Author Topic: 090908-1  (Read 4877 times)

Offline nord

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090908-1
« on: September 09, 2009, 10:42:15 PM »
Ithaca, NY area. Shows some Susquehanna influence.  .36 cal, 31 1/2 inch bbl, 12 1/2 LOP, JL on the top of bbl and also lockplate. I think this gun was made for John Losey when he was a young brother of B. Losey

- Owner
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Setting the record straight:

Benjamin was the younger brother (born 1816), not John (born 1814).

Benjamin is often listed as a barrel maker, I think John was usually listed as a gun maker which may explain this gun's markings.

Abiel Losey (their father) was also known as a barrel maker.










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Comments:

This rifle was made about 30 miles from me and I wasn't even aware of this maker. I would disagree with the statement that the rifle was made FOR John Losey as the top barrel flat indicates that it was made BY same.

Contributor notes that B. Losey is stamped in block letters on a top side barrel flat. While this is noted, the traditional mark of the maker resides on the top barrel flat. More likely (in my opinion) that B. Losey was somehow connected to the rifle but was not the actual maker.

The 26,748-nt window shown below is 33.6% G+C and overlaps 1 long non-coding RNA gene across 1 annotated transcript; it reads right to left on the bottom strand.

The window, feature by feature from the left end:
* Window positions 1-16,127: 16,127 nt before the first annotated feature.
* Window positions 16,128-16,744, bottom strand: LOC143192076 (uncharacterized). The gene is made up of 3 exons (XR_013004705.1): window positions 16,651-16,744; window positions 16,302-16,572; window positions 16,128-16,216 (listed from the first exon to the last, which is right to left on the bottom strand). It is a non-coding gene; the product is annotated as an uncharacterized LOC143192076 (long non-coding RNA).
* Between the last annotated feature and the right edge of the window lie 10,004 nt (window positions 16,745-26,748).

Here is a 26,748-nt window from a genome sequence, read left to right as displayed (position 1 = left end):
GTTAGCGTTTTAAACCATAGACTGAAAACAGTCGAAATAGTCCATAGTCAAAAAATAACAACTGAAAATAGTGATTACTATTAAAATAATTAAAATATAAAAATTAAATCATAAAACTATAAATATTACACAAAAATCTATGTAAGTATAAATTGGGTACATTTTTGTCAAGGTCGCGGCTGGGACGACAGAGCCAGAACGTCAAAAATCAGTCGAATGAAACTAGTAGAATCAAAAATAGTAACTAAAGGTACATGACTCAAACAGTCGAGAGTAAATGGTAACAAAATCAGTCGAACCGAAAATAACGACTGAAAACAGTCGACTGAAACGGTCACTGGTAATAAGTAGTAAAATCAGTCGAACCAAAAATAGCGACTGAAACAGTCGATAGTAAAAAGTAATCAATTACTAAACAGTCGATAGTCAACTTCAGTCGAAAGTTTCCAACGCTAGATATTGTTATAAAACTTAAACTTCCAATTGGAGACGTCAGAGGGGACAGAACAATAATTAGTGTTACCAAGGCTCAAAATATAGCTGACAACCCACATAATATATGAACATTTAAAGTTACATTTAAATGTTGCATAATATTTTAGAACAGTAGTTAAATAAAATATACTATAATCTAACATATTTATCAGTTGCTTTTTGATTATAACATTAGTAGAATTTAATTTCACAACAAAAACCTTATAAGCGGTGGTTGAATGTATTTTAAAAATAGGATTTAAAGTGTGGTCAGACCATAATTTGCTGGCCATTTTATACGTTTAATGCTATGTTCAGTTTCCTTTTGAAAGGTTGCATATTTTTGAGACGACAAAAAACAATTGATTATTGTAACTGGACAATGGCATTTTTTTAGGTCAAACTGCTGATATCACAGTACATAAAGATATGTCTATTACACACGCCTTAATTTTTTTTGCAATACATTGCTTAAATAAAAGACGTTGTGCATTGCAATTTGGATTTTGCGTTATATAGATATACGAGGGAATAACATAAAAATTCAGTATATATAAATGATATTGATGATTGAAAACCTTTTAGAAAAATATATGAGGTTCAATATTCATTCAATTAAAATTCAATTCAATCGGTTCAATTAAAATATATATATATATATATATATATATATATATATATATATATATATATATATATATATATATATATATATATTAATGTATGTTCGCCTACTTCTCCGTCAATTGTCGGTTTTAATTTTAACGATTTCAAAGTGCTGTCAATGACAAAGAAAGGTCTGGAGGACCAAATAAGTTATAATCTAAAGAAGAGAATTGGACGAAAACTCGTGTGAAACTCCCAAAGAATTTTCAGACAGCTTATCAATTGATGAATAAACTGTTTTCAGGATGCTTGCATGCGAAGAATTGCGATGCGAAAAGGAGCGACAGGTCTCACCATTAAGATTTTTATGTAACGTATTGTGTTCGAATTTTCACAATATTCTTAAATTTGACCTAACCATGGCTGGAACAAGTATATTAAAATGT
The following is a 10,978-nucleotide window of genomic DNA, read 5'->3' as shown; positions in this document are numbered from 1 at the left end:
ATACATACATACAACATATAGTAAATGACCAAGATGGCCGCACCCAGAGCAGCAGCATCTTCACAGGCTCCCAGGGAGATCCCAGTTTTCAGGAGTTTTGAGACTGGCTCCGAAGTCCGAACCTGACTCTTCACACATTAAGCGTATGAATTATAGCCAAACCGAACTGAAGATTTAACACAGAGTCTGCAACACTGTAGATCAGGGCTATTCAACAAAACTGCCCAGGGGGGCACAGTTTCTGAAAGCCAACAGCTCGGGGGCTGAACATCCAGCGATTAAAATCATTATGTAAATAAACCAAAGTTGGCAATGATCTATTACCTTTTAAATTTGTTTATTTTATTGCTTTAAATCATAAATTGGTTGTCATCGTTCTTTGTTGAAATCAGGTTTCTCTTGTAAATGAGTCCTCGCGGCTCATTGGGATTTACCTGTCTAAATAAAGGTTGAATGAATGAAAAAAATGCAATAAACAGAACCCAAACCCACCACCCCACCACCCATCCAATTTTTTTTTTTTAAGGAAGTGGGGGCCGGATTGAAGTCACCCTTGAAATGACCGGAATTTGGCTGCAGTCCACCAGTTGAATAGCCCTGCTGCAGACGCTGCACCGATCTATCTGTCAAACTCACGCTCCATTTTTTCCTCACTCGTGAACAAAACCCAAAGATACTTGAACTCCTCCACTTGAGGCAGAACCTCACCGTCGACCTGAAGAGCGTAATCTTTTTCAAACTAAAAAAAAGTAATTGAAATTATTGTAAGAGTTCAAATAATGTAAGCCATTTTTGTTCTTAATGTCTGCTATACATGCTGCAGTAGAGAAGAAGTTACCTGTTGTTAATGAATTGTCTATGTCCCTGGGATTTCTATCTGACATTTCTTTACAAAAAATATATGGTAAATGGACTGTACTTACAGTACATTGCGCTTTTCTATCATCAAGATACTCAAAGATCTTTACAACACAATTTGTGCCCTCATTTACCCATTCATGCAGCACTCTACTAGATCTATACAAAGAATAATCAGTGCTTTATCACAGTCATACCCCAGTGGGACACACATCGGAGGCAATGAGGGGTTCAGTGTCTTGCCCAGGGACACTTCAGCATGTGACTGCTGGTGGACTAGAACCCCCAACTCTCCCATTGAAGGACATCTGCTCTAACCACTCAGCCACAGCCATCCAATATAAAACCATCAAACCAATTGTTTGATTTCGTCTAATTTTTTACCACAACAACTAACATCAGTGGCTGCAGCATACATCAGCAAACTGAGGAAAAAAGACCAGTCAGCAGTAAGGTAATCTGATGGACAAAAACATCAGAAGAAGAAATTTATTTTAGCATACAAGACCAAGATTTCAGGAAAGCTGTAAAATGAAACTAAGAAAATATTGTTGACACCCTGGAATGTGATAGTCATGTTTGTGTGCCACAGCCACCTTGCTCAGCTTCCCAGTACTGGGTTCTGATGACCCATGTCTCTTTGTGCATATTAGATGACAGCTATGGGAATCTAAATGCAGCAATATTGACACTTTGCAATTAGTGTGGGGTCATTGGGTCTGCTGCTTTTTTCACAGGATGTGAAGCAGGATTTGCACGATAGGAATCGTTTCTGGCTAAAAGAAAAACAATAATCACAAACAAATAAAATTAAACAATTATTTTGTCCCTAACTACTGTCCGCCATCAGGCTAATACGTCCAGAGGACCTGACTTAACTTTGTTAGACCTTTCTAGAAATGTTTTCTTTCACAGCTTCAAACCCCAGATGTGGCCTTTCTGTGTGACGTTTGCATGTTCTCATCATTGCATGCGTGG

Lock is most interesting. I assume a refinish, but the wood shows so little erosion that I have to wonder if the rifle was ever really used. So maybe original.

Very similar to the rifles I've encountered from east and south of Ithaca to Owego and west to Painted Post and decidedly unlike those guns made by Harder. No obvious "perch belly".
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What an interesting rifle! And, it is an attractive gun, as well. This maker, to borrow the currently popular cliche, thought outside the box. One wonders if it may not have been an experimental piece. It is interesting that it does not have a cheek rest, but has all of the other traits of the rifle. It is quite well made and one that many of us could not resist if it showed up on a table at a gun show.
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« Last Edit: September 20, 2009, 09:46:43 PM by nord »
In Memory of Lt. Catherine Hauptman Miller 6/1/21 - 10/1/00 & Capt. Raymond A. Miller 12/26/13 - 5/15/03...  They served proudly.